Fenwick T (2009) Making to measure? Reconsidering assessment in professional continuing education. Studies in Continuing Education, 31 (3), pp. 229-244. https://doi.org/10.1080/01580370903271446
Drawing on studies of teachers, accountants and pharmacists conducted in Canada, this essay examines models for assessing professional learning that currently enjoy widespread use in continuing education. These models include professional growth plans, self-administered tests, and learning logs, and they are often used for regulatory as well as developmental purposes by professional associations. The essay argues what others have critiqued about such self-assessment models: that their assumptions about learning are problematic and limiting in a number of respects, privileging human consciousness and intention, and literally ‘making’ a particular professional subject that is atomised and conservative. The essay goes on to suggest alternative perspectives that are receiving increasing attention in theorising work-related learning and that may offer fruitful questions for re-considering the nature of professional learning and its assessment. Three perspectives in particular are outlined, all of which shift the focus from the learning subject to practice as material, emergent and systemic: complexity theory, actor-network theory and cultural-historical activity theory. The discussion concludes with possible approaches to assessment of professional practice suggested by these perspectives.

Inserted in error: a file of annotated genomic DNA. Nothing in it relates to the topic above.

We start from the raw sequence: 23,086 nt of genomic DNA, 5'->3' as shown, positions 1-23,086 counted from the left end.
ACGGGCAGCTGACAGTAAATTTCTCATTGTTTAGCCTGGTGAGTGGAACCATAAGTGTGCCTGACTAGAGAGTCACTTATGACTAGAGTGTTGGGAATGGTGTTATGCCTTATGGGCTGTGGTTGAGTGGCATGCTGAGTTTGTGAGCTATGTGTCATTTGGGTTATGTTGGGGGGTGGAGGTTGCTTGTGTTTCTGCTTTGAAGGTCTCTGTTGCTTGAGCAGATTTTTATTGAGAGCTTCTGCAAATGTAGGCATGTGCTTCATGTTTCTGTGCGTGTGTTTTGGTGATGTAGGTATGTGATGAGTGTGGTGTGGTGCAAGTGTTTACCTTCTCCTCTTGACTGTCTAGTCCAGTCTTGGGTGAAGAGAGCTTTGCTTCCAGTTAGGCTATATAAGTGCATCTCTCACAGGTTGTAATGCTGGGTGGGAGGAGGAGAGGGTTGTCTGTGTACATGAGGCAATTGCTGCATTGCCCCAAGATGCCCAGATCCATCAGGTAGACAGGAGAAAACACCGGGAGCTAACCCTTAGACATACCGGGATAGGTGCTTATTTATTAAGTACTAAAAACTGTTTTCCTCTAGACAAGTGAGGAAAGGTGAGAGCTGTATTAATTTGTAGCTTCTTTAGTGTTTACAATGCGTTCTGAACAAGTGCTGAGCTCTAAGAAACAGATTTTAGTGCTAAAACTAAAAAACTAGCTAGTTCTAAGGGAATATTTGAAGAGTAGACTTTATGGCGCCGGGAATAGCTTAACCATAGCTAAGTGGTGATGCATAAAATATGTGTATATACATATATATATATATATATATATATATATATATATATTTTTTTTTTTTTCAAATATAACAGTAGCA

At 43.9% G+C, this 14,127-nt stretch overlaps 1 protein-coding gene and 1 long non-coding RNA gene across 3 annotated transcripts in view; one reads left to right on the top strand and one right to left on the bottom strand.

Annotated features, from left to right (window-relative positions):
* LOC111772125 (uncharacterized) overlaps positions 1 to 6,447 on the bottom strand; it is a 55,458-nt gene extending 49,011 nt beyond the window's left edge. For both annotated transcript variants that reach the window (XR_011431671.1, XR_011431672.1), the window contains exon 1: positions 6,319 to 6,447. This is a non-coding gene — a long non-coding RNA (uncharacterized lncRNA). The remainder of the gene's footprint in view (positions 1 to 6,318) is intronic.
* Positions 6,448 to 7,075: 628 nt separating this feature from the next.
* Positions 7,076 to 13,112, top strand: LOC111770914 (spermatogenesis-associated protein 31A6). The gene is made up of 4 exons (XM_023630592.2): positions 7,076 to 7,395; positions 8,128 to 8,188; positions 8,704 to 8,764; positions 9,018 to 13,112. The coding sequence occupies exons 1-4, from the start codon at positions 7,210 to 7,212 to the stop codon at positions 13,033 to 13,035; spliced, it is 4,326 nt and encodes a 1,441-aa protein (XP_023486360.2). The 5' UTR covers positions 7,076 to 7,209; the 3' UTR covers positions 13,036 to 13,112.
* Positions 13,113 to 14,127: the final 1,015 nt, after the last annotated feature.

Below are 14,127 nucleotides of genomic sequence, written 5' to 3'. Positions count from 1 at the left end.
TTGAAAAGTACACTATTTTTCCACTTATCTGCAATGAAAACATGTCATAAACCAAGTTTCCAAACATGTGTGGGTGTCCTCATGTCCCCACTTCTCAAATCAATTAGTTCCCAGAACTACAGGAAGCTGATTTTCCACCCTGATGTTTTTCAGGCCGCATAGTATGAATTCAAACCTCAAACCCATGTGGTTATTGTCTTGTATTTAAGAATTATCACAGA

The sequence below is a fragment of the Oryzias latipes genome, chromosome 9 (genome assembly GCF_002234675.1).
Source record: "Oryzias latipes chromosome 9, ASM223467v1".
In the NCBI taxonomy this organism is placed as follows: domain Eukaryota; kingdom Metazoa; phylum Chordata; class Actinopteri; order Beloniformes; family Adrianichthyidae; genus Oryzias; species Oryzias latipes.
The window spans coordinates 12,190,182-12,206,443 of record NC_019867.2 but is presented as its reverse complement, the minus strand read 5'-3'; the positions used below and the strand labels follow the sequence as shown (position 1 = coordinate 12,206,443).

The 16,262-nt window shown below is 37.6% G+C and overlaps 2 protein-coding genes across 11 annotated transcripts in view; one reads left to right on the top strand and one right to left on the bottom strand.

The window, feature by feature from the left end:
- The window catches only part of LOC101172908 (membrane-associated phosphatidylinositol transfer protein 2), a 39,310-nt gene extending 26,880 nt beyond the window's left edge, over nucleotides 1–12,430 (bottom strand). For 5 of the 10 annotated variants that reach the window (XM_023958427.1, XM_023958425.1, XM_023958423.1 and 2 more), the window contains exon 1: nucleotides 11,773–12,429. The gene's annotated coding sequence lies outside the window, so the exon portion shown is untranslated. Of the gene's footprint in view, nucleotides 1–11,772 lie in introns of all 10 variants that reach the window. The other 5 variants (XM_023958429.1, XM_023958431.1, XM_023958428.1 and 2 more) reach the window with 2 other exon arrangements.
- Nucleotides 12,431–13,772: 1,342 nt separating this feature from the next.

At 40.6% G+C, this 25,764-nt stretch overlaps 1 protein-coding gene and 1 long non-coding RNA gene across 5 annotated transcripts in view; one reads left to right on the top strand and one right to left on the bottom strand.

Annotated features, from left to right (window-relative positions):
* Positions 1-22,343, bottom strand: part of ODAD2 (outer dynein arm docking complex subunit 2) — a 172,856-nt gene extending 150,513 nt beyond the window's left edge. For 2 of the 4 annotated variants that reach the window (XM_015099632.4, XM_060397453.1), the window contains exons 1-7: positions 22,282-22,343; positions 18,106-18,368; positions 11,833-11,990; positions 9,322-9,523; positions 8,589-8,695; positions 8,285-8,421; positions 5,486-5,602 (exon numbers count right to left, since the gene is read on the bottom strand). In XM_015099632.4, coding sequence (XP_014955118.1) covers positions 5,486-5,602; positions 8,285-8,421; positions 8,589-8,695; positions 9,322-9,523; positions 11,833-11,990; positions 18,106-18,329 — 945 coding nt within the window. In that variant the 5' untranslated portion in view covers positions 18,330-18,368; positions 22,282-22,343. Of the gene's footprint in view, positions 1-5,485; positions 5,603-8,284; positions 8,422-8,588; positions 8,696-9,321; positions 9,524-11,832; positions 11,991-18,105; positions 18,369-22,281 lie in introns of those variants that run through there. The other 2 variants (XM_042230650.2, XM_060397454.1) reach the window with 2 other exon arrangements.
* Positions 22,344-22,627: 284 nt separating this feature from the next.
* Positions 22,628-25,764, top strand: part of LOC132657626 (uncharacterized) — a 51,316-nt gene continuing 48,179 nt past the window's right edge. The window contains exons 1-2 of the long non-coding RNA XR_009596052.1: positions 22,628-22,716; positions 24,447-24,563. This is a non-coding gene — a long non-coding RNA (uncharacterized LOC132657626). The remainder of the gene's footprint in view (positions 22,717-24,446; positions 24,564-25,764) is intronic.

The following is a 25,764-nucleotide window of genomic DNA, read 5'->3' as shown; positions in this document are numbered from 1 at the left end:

continuing professional development; assessment of learning; practice-based learning; Education Sociological aspects Research; Experiential learning
Studies in Continuing Education: Volume 31, Issue 3